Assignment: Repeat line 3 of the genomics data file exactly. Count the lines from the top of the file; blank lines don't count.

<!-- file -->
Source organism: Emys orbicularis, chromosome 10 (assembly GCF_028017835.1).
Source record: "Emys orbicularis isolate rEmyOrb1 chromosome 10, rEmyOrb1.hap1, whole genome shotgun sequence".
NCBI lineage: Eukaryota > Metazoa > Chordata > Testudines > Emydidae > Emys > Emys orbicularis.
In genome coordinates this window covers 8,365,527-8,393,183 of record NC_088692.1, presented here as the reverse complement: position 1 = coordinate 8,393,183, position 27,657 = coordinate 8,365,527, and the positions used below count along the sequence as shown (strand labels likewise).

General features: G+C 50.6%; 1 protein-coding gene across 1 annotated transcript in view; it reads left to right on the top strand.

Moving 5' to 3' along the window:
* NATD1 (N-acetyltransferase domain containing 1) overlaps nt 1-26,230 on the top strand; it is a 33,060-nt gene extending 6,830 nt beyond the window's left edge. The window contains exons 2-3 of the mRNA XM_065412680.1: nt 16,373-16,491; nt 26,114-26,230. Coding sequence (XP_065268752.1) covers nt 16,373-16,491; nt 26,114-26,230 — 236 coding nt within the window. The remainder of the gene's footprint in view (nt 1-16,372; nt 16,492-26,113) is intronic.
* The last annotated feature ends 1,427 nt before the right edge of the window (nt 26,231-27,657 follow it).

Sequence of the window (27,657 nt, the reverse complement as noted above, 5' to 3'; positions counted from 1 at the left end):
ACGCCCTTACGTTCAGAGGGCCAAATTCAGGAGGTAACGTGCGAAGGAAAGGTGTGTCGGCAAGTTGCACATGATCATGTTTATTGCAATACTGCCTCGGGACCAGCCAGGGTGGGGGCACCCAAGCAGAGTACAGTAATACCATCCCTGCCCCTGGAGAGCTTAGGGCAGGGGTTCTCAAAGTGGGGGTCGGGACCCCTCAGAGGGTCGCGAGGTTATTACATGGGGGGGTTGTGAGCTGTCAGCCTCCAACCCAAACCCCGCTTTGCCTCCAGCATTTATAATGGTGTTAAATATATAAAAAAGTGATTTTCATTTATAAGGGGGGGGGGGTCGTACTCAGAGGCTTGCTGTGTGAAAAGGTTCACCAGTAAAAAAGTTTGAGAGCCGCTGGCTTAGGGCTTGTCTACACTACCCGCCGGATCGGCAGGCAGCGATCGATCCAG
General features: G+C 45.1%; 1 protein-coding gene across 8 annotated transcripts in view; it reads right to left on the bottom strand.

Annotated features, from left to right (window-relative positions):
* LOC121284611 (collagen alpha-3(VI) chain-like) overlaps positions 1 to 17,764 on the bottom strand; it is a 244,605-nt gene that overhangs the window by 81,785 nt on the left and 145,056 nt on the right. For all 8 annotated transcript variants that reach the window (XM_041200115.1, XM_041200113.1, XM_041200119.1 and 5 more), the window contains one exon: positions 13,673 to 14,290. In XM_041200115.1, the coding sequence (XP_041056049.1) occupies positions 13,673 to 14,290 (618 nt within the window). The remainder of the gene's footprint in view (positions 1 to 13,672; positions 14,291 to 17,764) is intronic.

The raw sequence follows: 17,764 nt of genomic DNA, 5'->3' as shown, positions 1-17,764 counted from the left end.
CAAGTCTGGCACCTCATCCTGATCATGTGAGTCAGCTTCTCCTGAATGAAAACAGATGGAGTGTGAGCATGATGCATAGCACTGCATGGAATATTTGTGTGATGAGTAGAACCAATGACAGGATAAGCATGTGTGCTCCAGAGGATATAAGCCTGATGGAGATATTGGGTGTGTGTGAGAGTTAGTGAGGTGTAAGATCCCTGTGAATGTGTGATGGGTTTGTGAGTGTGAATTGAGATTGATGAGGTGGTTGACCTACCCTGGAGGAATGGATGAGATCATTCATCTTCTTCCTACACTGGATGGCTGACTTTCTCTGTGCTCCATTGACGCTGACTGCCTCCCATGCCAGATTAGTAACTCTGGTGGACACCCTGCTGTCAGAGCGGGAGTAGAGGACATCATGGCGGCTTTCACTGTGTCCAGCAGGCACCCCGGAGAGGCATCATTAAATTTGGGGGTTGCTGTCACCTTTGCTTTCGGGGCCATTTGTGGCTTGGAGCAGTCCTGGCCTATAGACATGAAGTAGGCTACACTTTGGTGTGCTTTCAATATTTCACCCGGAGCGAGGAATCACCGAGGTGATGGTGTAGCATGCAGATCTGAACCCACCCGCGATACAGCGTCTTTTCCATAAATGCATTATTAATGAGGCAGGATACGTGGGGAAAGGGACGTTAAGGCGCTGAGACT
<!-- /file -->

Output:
NCBI lineage: Eukaryota > Metazoa > Chordata > Testudines > Emydidae > Emys > Emys orbicularis.